142nd Fighter Wing Celebrates ORANG's 70th Anniversary

  • Published
  • By Terrence G. Popravak, Jr., Lt Col, USAF (Retired)
It was on Friday, April 18, 1941, at the Swan Island Airport in Portland, Oregon, when the 123rd Observation Squadron was activated and thus became the first aviation element of Oregon's National Guard. Last Friday, April 15, beneath a large American flag in the Rosenbaum Hangar at Portland Air National Guard Base, around a stage trimmed with red, white and blue bunting, the 142nd Fighter Wing (142FW) hosted the 70th commemoration of this significant event. The Oregon Army National Guard 234th Band's Quintet played patriotic and period music as some 300 people gathered to celebrate the Oregon Air National Guard's (ORANG's) 70th anniversary. They were flanked by ORANG F-15 Eagle fighters from both Portland ANG Base's 142FW and Kingsley Field's 173FW, and surrounded by equipment displays from other ORANG units such as the 116th Air Control Squadron 123rd Weather Flight, 125th Special Tactics Squadron, 270th Air Traffic Control Squadron, the Boeing F-15 Program office as well as historical displays of uniforms and heritage.

ORANG veteran Mr. Mike Allegre served as master of ceremonies, and the event began with the arrival of the official party and the playing of the National Anthem. Distinguished guests were recognized, to include original members of the 123rd Observation Squadron, representatives of Oregon's State government and military department, Congressional delegation, Department of the Army, Federal Bureau of Investigation, Port of Portland, Air Force Reserve Command and the Boeing Company as well as philanthropists and long time supporters of the Oregon National Guard. 142FW Chaplain Father Rick Sirianni gave the invocation, followed by the dedication of a memorial wreath in remembrance of the 20 ORANG members who have given their lives in service since 1944. The wreath was placed by ORANG Chief Master Sergeant (Retired) Jack Klein, the ORANG's first recruiter who served from 1947 to 1976, along with the newest member of the ORANG, A1C Elliot Gile, an F-15 crew chief who completed his technical training in March 2011.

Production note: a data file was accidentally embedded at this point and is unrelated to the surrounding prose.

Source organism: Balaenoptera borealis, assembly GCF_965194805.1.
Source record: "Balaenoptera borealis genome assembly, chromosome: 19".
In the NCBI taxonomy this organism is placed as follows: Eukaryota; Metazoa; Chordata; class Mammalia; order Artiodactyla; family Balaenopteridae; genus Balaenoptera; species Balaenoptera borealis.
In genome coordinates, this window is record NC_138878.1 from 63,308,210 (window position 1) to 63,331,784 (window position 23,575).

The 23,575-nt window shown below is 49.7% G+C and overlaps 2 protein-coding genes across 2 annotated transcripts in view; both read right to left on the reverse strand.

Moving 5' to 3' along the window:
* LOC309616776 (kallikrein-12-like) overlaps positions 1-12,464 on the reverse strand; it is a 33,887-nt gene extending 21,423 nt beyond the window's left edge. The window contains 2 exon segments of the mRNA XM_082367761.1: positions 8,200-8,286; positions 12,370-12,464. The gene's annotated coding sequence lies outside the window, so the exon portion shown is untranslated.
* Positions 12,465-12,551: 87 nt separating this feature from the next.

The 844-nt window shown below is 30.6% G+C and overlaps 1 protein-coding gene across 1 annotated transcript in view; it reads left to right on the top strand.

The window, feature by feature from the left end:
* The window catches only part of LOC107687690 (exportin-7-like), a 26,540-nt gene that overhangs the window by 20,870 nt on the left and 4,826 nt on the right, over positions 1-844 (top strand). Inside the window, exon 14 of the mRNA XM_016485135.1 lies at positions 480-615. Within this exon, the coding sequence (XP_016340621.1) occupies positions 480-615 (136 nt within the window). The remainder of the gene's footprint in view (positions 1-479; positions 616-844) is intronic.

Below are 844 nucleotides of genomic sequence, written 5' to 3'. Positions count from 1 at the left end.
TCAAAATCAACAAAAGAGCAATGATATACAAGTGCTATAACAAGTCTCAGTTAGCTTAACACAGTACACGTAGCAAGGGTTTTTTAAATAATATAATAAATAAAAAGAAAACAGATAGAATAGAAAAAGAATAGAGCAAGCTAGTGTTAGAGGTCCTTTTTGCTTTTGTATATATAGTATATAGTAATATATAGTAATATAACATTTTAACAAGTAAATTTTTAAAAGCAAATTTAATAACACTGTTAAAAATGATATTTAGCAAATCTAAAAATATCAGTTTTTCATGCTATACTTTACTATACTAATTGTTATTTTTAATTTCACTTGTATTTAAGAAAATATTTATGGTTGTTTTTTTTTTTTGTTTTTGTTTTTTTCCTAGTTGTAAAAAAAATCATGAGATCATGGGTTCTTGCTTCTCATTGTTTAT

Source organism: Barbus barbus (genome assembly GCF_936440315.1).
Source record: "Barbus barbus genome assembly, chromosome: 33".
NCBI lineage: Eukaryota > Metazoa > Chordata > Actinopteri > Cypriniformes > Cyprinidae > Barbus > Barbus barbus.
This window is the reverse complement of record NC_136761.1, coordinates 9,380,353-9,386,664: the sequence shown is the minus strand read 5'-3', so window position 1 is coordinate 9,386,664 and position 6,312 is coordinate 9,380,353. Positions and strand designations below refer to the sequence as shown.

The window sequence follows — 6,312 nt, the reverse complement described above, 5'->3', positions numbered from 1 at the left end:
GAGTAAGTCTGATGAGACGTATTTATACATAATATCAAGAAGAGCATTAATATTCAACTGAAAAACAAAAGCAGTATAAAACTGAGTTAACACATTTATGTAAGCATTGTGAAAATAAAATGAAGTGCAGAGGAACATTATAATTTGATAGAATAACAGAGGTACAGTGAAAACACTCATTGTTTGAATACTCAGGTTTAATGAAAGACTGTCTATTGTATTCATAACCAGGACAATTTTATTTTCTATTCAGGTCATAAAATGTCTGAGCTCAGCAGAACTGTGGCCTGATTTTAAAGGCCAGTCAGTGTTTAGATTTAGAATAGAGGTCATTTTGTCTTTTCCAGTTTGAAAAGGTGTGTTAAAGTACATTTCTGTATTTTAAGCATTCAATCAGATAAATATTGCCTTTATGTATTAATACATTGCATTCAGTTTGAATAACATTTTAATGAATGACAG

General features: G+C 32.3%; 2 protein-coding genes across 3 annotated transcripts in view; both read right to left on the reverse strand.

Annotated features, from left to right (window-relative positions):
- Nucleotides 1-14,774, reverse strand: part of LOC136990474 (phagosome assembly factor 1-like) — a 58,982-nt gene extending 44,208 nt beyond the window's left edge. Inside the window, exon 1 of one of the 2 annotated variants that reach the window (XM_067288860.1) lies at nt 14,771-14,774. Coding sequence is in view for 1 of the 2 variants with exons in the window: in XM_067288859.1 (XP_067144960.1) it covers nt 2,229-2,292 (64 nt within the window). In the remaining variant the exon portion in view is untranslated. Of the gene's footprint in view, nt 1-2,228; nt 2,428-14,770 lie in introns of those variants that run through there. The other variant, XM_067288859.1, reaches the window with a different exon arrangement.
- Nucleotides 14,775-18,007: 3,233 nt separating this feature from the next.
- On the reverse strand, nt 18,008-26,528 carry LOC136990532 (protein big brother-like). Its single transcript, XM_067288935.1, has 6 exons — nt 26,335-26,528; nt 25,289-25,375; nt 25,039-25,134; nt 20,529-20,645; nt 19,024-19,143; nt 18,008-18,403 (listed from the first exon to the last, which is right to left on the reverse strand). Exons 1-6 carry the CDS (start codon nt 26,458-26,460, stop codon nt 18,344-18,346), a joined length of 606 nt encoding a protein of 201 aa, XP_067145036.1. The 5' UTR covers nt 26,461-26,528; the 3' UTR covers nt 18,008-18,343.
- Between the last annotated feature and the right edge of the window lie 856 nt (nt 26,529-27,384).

Following the wreath dedication, Oregon's Assistant Adjutant General - Air, Brigadier General Steven D. Gregg, gave his coin to Ms. Jerri Ghiglieri, in appreciation for her lithographs given to 123rd members at the ceremony and her commemorative artwork done for the 70th Anniversary. This was followed by personal letters read by representatives from Oregon's Congressional delegation, including Senator Ron Wyden, Senator Jeff Merkley and Representative Earl Blumenauer. Senator Wyden's representative presented a certificate from an entry made in the Congressional Record recognizing the ORANG's 70th anniversary and achievements.

Then Brigadier General Gregg made his remarks. He thanked the original members of the 123rd Observation Squadron, the founding unit of the Oregon Air National Guard, for their service. And he spoke to today's 2,300 ORANG members: "It's amazing what you do with so few, and what a great value our Oregon Air National Guard is to our state and nation."